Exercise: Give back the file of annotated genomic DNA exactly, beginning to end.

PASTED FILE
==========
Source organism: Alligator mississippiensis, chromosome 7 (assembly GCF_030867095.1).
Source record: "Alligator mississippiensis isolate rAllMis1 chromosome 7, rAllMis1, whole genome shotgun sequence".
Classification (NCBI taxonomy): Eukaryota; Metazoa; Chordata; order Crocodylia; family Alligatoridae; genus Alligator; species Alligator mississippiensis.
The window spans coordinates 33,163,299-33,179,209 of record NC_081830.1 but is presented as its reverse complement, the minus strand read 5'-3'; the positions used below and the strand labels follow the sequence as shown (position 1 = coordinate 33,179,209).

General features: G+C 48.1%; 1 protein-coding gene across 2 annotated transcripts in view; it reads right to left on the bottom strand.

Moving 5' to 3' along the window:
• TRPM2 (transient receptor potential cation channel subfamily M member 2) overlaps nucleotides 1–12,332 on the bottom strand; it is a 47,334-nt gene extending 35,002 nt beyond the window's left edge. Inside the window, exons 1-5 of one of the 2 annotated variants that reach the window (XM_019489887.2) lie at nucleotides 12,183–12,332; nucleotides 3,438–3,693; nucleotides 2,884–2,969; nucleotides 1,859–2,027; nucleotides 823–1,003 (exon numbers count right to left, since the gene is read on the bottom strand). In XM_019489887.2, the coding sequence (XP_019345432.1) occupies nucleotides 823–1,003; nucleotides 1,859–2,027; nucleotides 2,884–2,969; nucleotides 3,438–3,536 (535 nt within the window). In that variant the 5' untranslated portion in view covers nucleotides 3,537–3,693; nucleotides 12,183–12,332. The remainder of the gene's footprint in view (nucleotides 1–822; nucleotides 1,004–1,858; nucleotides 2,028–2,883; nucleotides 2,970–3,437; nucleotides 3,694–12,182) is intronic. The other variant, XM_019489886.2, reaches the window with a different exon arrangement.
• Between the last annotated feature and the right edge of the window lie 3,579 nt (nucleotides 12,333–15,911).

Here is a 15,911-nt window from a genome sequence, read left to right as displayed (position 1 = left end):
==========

Source organism: Alligator mississippiensis, chromosome 7 (assembly GCF_030867095.1).
Source record: "Alligator mississippiensis isolate rAllMis1 chromosome 7, rAllMis1, whole genome shotgun sequence".
Classification (NCBI taxonomy): Eukaryota; Metazoa; Chordata; order Crocodylia; family Alligatoridae; genus Alligator; species Alligator mississippiensis.
The window spans coordinates 33,163,299-33,179,209 of record NC_081830.1 but is presented as its reverse complement, the minus strand read 5'-3'; the positions used below and the strand labels follow the sequence as shown (position 1 = coordinate 33,179,209).

General features: G+C 48.1%; 1 protein-coding gene across 2 annotated transcripts in view; it reads right to left on the bottom strand.

Moving 5' to 3' along the window:
• TRPM2 (transient receptor potential cation channel subfamily M member 2) overlaps nucleotides 1–12,332 on the bottom strand; it is a 47,334-nt gene extending 35,002 nt beyond the window's left edge. Inside the window, exons 1-5 of one of the 2 annotated variants that reach the window (XM_019489887.2) lie at nucleotides 12,183–12,332; nucleotides 3,438–3,693; nucleotides 2,884–2,969; nucleotides 1,859–2,027; nucleotides 823–1,003 (exon numbers count right to left, since the gene is read on the bottom strand). In XM_019489887.2, the coding sequence (XP_019345432.1) occupies nucleotides 823–1,003; nucleotides 1,859–2,027; nucleotides 2,884–2,969; nucleotides 3,438–3,536 (535 nt within the window). In that variant the 5' untranslated portion in view covers nucleotides 3,537–3,693; nucleotides 12,183–12,332. The remainder of the gene's footprint in view (nucleotides 1–822; nucleotides 1,004–1,858; nucleotides 2,028–2,883; nucleotides 2,970–3,437; nucleotides 3,694–12,182) is intronic. The other variant, XM_019489886.2, reaches the window with a different exon arrangement.
• Between the last annotated feature and the right edge of the window lie 3,579 nt (nucleotides 12,333–15,911).

Here is a 15,911-nt window from a genome sequence, read left to right as displayed (position 1 = left end):